Friday, June 02, 2006

Our Part of the Bargain: Other Views

As promised, here are links to other blogger's views on our part of the bargain (my view is here). Updated as needed. Thanks to all who wrote. The response has been great.

Matthew Best at PennPatriot
Liberal Doomsayer
Ellen at The Sam and Becky Boo Show
Next Direction
Trace 2000
Save Ardmore Coalition (comment on Philly Future)
The Smedley Log
eRobin at Factesque

Chris Satullo's column in the Inquirer (not a part of this effort but at least partly on the topic nonetheless).
PSOTD thinks voters should be rated.
Susie of The Suburban Guerilla recommends we read a book.

For further reading Carl suggests we all check out Rousseau on the social contract (wiki info here)

1 comment:

ACM said...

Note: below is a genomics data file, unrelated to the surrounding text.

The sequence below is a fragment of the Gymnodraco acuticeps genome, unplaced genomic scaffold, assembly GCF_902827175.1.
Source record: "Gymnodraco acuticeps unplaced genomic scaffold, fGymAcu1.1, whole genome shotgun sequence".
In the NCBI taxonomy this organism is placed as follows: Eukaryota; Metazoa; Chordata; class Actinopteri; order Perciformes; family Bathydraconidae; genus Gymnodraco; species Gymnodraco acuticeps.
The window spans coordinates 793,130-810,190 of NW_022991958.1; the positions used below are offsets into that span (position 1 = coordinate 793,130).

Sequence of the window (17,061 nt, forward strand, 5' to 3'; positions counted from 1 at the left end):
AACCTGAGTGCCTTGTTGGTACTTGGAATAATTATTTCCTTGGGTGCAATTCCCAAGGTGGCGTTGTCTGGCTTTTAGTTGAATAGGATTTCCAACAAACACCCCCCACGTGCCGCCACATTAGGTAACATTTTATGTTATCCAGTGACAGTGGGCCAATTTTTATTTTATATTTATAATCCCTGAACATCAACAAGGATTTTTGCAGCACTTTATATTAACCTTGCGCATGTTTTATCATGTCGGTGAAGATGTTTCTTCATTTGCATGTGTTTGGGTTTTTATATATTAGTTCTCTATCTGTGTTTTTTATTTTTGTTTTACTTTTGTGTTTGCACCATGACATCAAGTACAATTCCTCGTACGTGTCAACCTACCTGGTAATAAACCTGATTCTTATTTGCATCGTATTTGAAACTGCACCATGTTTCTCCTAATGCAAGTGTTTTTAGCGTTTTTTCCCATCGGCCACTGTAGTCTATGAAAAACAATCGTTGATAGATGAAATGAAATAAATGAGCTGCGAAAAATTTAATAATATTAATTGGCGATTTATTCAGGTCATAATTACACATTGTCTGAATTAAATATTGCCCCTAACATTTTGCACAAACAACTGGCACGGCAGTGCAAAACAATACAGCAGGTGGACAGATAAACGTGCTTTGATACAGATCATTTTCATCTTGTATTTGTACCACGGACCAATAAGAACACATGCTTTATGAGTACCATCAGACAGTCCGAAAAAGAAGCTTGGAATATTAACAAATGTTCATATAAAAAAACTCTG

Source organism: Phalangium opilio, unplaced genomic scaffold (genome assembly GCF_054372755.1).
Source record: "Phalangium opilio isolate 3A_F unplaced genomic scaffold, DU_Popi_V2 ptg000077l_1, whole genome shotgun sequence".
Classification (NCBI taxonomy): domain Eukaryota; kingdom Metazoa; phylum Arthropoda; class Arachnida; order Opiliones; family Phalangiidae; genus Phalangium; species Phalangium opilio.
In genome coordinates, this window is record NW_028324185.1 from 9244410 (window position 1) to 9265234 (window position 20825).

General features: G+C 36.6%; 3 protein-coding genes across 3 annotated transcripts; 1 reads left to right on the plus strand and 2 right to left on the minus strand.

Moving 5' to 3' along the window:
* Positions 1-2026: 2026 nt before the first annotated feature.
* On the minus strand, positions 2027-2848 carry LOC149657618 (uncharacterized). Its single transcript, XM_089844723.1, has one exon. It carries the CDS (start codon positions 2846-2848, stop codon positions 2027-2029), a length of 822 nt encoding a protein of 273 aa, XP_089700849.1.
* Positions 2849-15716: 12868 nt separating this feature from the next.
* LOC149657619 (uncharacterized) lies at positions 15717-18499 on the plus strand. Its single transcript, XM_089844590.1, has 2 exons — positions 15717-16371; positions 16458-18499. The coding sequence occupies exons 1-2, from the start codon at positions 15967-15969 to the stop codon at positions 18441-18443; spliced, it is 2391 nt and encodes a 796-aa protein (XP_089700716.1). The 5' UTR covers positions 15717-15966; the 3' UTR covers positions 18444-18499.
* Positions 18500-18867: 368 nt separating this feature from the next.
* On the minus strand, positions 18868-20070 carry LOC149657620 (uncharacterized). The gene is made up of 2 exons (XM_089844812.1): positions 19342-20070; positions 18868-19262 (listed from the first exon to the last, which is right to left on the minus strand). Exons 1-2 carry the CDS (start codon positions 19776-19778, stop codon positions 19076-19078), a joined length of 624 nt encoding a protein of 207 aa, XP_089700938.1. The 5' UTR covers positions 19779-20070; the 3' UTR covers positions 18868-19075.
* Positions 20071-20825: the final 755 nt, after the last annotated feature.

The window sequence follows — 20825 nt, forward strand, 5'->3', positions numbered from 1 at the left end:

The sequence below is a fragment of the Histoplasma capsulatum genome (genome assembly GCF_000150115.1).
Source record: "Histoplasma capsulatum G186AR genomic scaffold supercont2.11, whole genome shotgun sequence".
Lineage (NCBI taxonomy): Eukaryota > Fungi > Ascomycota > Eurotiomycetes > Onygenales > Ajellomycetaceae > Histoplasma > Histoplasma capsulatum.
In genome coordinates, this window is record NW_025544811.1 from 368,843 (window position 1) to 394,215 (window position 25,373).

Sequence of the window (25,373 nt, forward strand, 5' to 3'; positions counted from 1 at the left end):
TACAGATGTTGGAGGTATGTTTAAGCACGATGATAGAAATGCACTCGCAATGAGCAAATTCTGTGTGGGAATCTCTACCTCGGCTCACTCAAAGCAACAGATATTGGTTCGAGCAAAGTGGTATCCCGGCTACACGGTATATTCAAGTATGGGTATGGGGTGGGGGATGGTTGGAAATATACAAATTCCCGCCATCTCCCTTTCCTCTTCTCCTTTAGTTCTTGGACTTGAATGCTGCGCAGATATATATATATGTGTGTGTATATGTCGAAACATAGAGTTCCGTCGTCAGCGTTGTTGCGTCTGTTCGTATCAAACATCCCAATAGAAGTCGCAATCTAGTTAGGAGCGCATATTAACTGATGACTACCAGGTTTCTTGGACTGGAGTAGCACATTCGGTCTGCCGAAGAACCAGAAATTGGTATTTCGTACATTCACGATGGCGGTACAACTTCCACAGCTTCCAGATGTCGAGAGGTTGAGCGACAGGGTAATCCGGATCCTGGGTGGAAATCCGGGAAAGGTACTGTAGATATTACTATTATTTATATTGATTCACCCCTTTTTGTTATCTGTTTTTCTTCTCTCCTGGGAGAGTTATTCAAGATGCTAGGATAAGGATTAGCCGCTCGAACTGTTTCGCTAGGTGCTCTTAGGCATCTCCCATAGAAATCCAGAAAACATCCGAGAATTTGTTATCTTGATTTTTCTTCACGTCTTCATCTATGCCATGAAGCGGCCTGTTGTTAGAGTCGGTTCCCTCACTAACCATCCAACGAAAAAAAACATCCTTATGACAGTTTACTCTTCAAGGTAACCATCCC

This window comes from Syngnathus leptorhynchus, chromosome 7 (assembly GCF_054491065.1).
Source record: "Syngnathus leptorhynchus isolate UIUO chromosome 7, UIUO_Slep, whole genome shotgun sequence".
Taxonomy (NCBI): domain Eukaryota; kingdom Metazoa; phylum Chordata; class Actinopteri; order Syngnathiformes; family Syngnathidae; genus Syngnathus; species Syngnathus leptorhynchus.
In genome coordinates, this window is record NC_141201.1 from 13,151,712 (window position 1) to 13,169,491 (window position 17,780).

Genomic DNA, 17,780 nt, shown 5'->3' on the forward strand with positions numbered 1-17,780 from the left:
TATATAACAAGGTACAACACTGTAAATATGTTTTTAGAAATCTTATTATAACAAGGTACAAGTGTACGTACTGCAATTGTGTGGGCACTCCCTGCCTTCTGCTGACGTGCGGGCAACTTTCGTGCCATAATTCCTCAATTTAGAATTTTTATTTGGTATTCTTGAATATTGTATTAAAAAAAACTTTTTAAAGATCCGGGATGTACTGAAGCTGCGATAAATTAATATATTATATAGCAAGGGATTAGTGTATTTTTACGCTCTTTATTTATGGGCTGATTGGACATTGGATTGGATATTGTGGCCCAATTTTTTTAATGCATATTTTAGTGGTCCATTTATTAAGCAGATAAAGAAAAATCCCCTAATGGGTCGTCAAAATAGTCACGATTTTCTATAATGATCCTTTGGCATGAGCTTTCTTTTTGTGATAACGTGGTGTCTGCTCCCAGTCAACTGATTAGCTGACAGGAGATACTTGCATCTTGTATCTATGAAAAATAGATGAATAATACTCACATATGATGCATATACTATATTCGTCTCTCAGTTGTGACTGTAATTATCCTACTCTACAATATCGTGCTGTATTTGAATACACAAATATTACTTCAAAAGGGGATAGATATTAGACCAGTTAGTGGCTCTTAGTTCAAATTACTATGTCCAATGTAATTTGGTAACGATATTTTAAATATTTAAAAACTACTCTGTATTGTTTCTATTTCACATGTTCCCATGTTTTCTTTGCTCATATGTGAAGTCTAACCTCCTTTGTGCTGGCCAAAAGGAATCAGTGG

I'm intrigued that so many of the responses are directed to what *voters* owe the politicians they support, while I thought that the original question was what *bloggers* owed them -- an overlapping but slightly different question. To much of the good civic-minded get-moving advice, then, I'd add that bloggers who feel strongly about a candidate or race should exhort their readers to volunteer, donate, and generally get involved. They should provide specific information and impressions, not just a general annointing of the chosen -- blog readers expect to use their intelligence, not follow blindly. And once their candidates get elected, bloggers should pay attention to whether they deliver on their promises, and publicize both when they do and when they don't. Hold them responsible as an individual, asking questions and writing letters, but give an outlet for others to benefit from your research and/or access by sharing your observations with readers and putting out public calls for better behavior. In essence, demand that they re-earn your support for the next time around by doing the job you envisioned, not just by showing up or by rewarding your support with other goodies like access or flattery. Bloggers can speak for larger groups (to politicians) as well as to larger groups (for politicans) than can most other individuals, and they should be careful and diligent with that power, as a result.